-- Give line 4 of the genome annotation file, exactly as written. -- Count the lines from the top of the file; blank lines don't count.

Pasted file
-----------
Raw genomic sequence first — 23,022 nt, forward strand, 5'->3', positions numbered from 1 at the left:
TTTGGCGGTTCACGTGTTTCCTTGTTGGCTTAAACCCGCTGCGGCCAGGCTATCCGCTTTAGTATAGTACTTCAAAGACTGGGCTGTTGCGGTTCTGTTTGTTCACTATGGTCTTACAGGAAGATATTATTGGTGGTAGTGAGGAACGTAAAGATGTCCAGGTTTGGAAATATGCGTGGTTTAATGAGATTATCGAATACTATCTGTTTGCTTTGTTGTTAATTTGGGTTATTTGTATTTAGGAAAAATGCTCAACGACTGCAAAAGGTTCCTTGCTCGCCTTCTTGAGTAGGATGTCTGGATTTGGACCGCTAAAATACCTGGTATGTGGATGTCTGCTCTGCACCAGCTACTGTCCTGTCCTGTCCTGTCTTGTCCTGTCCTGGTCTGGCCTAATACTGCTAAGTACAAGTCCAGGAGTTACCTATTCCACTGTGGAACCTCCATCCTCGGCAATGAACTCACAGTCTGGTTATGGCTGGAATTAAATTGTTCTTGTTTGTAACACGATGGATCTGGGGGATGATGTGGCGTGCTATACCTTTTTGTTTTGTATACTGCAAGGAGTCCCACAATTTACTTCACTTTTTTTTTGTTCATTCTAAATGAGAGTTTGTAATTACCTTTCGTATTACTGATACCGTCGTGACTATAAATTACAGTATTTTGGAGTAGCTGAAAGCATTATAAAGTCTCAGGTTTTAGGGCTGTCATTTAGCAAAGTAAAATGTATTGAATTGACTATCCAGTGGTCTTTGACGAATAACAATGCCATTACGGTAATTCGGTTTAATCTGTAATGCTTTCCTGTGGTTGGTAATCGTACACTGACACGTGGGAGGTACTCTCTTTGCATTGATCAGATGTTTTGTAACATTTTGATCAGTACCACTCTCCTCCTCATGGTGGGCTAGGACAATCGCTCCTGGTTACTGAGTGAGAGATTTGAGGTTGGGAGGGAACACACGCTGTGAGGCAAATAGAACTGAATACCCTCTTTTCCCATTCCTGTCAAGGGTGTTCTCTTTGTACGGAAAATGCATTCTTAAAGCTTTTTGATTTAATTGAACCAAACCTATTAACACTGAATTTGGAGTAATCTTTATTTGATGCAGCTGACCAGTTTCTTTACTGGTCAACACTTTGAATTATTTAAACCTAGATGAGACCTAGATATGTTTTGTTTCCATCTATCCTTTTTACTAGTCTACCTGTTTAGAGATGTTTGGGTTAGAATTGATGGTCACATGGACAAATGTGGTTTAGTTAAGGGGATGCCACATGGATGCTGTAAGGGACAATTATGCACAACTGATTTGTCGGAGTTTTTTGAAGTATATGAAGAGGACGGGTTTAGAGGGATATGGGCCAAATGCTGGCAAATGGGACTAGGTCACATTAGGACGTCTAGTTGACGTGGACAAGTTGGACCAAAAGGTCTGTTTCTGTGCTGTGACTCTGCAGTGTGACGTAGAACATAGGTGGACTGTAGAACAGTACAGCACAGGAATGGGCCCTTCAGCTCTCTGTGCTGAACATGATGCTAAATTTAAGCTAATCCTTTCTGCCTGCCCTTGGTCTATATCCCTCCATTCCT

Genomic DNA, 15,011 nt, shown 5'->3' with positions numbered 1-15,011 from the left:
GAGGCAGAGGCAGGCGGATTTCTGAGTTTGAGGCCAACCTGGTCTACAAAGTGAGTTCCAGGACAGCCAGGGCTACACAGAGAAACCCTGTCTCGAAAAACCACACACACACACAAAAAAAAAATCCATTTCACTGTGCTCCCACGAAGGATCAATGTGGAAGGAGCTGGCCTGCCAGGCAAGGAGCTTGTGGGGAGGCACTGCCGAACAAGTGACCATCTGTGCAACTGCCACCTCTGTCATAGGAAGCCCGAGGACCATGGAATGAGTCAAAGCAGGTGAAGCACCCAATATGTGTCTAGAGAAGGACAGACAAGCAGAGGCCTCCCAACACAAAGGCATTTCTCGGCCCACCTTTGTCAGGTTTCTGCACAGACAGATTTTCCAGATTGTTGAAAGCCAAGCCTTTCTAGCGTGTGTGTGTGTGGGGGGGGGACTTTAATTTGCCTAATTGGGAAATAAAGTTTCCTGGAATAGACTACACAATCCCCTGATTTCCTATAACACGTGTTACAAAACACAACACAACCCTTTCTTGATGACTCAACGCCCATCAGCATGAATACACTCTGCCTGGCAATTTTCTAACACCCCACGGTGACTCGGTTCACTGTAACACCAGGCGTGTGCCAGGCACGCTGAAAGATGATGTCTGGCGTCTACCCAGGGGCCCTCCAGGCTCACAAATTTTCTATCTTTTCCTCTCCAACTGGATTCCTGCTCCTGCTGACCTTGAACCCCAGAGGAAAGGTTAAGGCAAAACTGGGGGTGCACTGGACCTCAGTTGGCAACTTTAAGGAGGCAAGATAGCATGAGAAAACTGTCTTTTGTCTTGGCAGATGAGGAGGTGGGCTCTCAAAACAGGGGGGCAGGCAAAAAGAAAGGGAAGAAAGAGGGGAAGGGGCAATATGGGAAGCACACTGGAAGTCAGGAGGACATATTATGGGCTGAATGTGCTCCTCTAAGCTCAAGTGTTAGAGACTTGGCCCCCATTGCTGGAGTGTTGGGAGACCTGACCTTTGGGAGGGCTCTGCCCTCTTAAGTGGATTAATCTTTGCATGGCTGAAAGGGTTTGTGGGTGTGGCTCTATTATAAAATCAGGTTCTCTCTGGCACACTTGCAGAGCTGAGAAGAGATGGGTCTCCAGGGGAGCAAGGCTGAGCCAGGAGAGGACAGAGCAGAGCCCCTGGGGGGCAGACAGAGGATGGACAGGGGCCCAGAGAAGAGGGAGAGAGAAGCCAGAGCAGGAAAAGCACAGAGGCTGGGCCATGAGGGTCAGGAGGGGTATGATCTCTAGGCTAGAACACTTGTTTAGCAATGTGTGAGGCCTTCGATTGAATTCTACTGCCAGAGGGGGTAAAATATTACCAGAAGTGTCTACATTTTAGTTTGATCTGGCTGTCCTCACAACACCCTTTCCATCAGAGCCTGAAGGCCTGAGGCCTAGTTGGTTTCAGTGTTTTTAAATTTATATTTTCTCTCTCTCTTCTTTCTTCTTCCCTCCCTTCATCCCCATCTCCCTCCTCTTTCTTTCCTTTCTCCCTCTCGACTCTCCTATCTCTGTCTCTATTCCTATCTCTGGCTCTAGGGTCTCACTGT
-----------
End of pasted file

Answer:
GAGGCAGAGGCAGGCGGATTTCTGAGTTTGAGGCCAACCTGGTCTACAAAGTGAGTTCCAGGACAGCCAGGGCTACACAGAGAAACCCTGTCTCGAAAAACCACACACACACACAAAAAAAAAATCCATTTCACTGTGCTCCCACGAAGGATCAATGTGGAAGGAGCTGGCCTGCCAGGCAAGGAGCTTGTGGGGAGGCACTGCCGAACAAGTGACCATCTGTGCAACTGCCACCTCTGTCATAGGAAGCCCGAGGACCATGGAATGAGTCAAAGCAGGTGAAGCACCCAATATGTGTCTAGAGAAGGACAGACAAGCAGAGGCCTCCCAACACAAAGGCATTTCTCGGCCCACCTTTGTCAGGTTTCTGCACAGACAGATTTTCCAGATTGTTGAAAGCCAAGCCTTTCTAGCGTGTGTGTGTGTGGGGGGGGGACTTTAATTTGCCTAATTGGGAAATAAAGTTTCCTGGAATAGACTACACAATCCCCTGATTTCCTATAACACGTGTTACAAAACACAACACAACCCTTTCTTGATGACTCAACGCCCATCAGCATGAATACACTCTGCCTGGCAATTTTCTAACACCCCACGGTGACTCGGTTCACTGTAACACCAGGCGTGTGCCAGGCACGCTGAAAGATGATGTCTGGCGTCTACCCAGGGGCCCTCCAGGCTCACAAATTTTCTATCTTTTCCTCTCCAACTGGATTCCTGCTCCTGCTGACCTTGAACCCCAGAGGAAAGGTTAAGGCAAAACTGGGGGTGCACTGGACCTCAGTTGGCAACTTTAAGGAGGCAAGATAGCATGAGAAAACTGTCTTTTGTCTTGGCAGATGAGGAGGTGGGCTCTCAAAACAGGGGGGCAGGCAAAAAGAAAGGGAAGAAAGAGGGGAAGGGGCAATATGGGAAGCACACTGGAAGTCAGGAGGACATATTATGGGCTGAATGTGCTCCTCTAAGCTCAAGTGTTAGAGACTTGGCCCCCATTGCTGGAGTGTTGGGAGACCTGACCTTTGGGAGGGCTCTGCCCTCTTAAGTGGATTAATCTTTGCATGGCTGAAAGGGTTTGTGGGTGTGGCTCTATTATAAAATCAGGTTCTCTCTGGCACACTTGCAGAGCTGAGAAGAGATGGGTCTCCAGGGGAGCAAGGCTGAGCCAGGAGAGGACAGAGCAGAGCCCCTGGGGGGCAGACAGAGGATGGACAGGGGCCCAGAGAAGAGGGAGAGAGAAGCCAGAGCAGGAAAAGCACAGAGGCTGGGCCATGAGGGTCAGGAGGGGTATGATCTCTAGGCTAGAACACTTGTTTAGCAATGTGTGAGGCCTTCGATTGAATTCTACTGCCAGAGGGGGTAAAATATTACCAGAAGTGTCTACATTTTAGTTTGATCTGGCTGTCCTCACAACACCCTTTCCATCAGAGCCTGAAGGCCTGAGGCCTAGTTGGTTTCAGTGTTTTTAAATTTATATTTTCTCTCTCTCTTCTTTCTTCTTCCCTCCCTTCATCCCCATCTCCCTCCTCTTTCTTTCCTTTCTCCCTCTCGACTCTCCTATCTCTGTCTCTATTCCTATCTCTGGCTCTAGGGTCTCACTGT